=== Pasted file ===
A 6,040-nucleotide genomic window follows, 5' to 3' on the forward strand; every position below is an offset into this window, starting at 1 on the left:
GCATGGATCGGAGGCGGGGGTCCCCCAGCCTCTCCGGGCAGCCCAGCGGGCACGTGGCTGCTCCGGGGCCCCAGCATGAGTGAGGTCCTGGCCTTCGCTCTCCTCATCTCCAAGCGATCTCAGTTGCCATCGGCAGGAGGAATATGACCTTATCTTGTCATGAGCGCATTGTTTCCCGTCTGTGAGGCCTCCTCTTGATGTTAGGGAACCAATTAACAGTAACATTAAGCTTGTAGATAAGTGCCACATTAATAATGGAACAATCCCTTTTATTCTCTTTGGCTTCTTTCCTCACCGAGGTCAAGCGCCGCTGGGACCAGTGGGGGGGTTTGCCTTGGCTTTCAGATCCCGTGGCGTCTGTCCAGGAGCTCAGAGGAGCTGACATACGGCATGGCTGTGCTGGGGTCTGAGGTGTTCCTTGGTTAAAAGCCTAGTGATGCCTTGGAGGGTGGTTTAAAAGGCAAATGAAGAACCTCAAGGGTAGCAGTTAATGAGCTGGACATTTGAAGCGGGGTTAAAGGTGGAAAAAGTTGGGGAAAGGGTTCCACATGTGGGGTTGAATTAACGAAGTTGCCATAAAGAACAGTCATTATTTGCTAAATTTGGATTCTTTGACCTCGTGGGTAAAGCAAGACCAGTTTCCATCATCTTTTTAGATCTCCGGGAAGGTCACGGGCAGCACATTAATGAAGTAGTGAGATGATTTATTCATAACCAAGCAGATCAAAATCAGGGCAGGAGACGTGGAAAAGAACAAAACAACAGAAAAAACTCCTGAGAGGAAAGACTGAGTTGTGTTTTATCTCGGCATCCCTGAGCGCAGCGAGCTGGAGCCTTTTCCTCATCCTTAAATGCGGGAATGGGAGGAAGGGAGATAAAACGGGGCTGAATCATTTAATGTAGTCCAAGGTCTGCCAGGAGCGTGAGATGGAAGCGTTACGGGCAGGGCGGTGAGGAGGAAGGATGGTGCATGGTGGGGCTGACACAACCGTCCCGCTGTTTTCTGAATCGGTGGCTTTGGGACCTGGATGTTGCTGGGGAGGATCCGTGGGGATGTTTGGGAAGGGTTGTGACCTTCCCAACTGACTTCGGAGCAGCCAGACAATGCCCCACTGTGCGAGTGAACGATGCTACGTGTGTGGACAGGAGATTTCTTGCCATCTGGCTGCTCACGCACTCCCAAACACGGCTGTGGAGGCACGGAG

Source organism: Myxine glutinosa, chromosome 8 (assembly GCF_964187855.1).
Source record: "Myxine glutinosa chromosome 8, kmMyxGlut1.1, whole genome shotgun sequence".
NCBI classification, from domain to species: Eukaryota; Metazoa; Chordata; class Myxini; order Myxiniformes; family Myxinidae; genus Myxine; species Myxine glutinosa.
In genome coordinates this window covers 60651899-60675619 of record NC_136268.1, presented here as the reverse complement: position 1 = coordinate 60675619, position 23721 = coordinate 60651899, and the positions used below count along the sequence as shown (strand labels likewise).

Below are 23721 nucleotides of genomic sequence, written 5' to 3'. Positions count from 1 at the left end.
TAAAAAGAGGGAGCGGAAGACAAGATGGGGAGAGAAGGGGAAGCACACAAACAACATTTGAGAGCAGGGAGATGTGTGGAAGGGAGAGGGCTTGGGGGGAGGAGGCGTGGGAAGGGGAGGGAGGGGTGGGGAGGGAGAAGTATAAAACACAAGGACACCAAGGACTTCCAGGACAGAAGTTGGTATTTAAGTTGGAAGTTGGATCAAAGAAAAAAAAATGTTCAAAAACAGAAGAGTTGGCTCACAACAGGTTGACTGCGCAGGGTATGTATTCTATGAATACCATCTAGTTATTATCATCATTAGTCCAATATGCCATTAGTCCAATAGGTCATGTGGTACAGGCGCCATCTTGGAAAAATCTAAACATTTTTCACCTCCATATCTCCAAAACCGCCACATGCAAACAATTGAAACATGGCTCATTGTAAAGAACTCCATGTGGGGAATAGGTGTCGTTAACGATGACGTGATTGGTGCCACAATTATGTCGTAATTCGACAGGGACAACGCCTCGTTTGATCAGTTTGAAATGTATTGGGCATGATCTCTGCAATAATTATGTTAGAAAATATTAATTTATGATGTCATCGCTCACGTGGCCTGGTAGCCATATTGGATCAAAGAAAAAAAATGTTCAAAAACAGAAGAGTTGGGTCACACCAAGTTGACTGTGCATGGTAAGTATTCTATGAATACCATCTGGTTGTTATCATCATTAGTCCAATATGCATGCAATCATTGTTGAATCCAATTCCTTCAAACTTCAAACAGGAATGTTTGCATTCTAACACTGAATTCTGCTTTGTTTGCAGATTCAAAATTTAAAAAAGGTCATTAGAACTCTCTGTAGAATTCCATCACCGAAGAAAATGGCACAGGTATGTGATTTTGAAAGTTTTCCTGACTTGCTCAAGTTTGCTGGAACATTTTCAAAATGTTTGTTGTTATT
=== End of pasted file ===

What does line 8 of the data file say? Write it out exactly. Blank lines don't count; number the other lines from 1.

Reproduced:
TAAAAAGAGGGAGCGGAAGACAAGATGGGGAGAGAAGGGGAAGCACACAAACAACATTTGAGAGCAGGGAGATGTGTGGAAGGGAGAGGGCTTGGGGGGAGGAGGCGTGGGAAGGGGAGGGAGGGGTGGGGAGGGAGAAGTATAAAACACAAGGACACCAAGGACTTCCAGGACAGAAGTTGGTATTTAAGTTGGAAGTTGGATCAAAGAAAAAAAAATGTTCAAAAACAGAAGAGTTGGCTCACAACAGGTTGACTGCGCAGGGTATGTATTCTATGAATACCATCTAGTTATTATCATCATTAGTCCAATATGCCATTAGTCCAATAGGTCATGTGGTACAGGCGCCATCTTGGAAAAATCTAAACATTTTTCACCTCCATATCTCCAAAACCGCCACATGCAAACAATTGAAACATGGCTCATTGTAAAGAACTCCATGTGGGGAATAGGTGTCGTTAACGATGACGTGATTGGTGCCACAATTATGTCGTAATTCGACAGGGACAACGCCTCGTTTGATCAGTTTGAAATGTATTGGGCATGATCTCTGCAATAATTATGTTAGAAAATATTAATTTATGATGTCATCGCTCACGTGGCCTGGTAGCCATATTGGATCAAAGAAAAAAAATGTTCAAAAACAGAAGAGTTGGGTCACACCAAGTTGACTGTGCATGGTAAGTATTCTATGAATACCATCTGGTTGTTATCATCATTAGTCCAATATGCATGCAATCATTGTTGAATCCAATTCCTTCAAACTTCAAACAGGAATGTTTGCATTCTAACACTGAATTCTGCTTTGTTTGCAGATTCAAAATTTAAAAAAGGTCATTAGAACTCTCTGTAGAATTCCATCACCGAAGAAAATGGCACAGGTATGTGATTTTGAAAGTTTTCCTGACTTGCTCAAGTTTGCTGGAACATTTTCAAAATGTTTGTTGTTATT